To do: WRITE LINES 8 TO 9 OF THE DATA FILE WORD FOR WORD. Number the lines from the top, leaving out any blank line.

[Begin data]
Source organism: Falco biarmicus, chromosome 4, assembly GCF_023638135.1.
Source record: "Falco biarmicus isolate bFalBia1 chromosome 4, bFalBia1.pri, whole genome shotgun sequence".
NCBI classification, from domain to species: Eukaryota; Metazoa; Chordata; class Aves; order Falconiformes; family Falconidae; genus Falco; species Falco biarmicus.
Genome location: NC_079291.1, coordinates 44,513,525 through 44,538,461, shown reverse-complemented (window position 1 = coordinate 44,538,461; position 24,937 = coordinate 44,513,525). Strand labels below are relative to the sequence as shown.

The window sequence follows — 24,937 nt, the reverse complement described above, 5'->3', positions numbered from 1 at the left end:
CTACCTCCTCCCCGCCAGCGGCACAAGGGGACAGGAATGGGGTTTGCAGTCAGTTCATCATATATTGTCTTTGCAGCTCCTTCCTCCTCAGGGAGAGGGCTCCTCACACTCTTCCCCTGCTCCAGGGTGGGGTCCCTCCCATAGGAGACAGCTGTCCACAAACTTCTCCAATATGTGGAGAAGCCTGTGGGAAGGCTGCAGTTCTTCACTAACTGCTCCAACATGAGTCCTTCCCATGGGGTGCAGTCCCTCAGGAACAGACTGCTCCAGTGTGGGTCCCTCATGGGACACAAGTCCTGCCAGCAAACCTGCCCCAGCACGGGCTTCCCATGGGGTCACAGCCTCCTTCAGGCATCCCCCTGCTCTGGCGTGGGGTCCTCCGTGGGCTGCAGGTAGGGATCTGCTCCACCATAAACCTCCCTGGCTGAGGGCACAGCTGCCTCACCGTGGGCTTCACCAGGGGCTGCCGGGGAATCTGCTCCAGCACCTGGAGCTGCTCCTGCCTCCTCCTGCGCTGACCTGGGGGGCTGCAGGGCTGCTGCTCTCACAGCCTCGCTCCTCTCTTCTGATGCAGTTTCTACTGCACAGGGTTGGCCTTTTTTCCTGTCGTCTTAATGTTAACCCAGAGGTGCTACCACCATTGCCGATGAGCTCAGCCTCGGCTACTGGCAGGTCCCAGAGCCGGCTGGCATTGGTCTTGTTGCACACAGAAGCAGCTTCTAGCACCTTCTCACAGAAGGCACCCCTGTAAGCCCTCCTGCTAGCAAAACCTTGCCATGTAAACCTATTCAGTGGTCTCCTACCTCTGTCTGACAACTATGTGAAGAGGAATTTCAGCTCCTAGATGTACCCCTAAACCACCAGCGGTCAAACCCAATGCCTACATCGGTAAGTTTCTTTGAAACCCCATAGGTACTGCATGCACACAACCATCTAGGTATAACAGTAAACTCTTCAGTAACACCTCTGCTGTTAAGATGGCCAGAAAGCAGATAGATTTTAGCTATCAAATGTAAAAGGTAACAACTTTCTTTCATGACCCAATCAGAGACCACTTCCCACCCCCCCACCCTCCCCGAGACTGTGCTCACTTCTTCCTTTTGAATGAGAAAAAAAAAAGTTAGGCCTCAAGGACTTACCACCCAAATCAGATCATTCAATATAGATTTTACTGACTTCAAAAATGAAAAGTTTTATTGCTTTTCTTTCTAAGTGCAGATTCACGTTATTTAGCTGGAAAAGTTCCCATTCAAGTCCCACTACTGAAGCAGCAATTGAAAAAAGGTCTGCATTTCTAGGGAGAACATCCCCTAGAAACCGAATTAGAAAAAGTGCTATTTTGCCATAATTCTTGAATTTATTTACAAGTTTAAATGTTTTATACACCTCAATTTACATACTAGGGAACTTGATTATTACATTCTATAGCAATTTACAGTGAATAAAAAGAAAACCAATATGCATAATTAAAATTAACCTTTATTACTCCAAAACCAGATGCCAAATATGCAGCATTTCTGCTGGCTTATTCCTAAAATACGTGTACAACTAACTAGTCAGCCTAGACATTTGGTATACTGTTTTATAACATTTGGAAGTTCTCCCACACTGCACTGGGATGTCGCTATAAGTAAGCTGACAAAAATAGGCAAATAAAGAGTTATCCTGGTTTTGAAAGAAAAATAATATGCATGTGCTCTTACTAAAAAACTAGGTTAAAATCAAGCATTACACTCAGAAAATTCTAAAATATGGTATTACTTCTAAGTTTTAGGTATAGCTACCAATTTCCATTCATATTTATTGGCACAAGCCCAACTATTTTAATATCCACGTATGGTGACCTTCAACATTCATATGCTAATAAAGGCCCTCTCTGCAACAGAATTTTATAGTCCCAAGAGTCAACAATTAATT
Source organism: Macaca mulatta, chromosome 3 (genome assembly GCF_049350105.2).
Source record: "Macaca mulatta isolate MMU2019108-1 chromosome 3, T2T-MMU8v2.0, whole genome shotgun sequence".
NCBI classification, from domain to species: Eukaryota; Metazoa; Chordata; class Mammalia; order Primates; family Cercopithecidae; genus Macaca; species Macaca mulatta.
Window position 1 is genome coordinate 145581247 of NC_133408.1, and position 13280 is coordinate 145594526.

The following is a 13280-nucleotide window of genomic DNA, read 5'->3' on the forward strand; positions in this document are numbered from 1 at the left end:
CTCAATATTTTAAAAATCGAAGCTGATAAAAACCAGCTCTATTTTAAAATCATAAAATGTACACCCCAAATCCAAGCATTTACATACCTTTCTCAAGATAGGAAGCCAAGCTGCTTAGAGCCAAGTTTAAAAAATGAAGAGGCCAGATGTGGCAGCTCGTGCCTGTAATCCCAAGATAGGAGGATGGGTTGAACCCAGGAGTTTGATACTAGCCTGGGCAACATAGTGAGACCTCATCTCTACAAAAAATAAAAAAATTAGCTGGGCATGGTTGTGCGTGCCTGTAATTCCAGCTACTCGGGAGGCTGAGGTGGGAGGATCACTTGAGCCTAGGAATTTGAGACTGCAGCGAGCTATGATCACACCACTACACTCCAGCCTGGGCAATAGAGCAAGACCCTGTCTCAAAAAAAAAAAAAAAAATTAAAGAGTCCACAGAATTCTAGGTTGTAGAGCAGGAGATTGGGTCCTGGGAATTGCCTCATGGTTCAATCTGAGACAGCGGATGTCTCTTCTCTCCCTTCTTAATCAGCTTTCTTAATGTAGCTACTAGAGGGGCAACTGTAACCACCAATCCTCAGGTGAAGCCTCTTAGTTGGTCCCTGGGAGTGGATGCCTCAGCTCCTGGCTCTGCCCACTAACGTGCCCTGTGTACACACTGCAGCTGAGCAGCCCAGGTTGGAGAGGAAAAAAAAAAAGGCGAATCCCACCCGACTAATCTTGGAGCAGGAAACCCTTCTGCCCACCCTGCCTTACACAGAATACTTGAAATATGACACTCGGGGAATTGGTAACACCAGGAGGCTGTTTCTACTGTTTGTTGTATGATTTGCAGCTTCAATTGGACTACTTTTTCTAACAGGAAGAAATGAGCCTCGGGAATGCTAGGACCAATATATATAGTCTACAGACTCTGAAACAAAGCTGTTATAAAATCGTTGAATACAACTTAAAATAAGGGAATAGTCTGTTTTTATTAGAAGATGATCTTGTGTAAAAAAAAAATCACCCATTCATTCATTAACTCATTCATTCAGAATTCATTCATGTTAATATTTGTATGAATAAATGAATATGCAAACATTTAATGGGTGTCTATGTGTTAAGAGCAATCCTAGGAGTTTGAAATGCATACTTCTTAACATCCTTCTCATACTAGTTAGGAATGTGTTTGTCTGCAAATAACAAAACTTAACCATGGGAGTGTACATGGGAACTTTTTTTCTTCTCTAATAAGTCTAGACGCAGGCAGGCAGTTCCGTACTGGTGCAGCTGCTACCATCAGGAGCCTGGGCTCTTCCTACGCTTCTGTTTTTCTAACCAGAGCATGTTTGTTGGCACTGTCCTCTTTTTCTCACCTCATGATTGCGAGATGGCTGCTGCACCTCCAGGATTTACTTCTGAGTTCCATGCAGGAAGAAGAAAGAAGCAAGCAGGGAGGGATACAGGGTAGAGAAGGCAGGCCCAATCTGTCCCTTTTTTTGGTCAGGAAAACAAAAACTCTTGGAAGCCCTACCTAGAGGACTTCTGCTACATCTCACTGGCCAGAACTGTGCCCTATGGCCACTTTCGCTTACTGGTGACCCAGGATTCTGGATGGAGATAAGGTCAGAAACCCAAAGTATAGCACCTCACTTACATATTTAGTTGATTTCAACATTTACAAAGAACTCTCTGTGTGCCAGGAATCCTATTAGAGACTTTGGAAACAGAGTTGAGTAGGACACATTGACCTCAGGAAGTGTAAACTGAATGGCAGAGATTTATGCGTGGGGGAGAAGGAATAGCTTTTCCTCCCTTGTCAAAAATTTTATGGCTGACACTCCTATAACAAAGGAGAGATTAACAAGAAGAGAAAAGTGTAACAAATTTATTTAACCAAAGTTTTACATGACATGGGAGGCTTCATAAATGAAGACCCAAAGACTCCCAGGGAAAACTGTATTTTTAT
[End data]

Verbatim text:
Source record: "Macaca mulatta isolate MMU2019108-1 chromosome 3, T2T-MMU8v2.0, whole genome shotgun sequence".
NCBI classification, from domain to species: Eukaryota; Metazoa; Chordata; class Mammalia; order Primates; family Cercopithecidae; genus Macaca; species Macaca mulatta.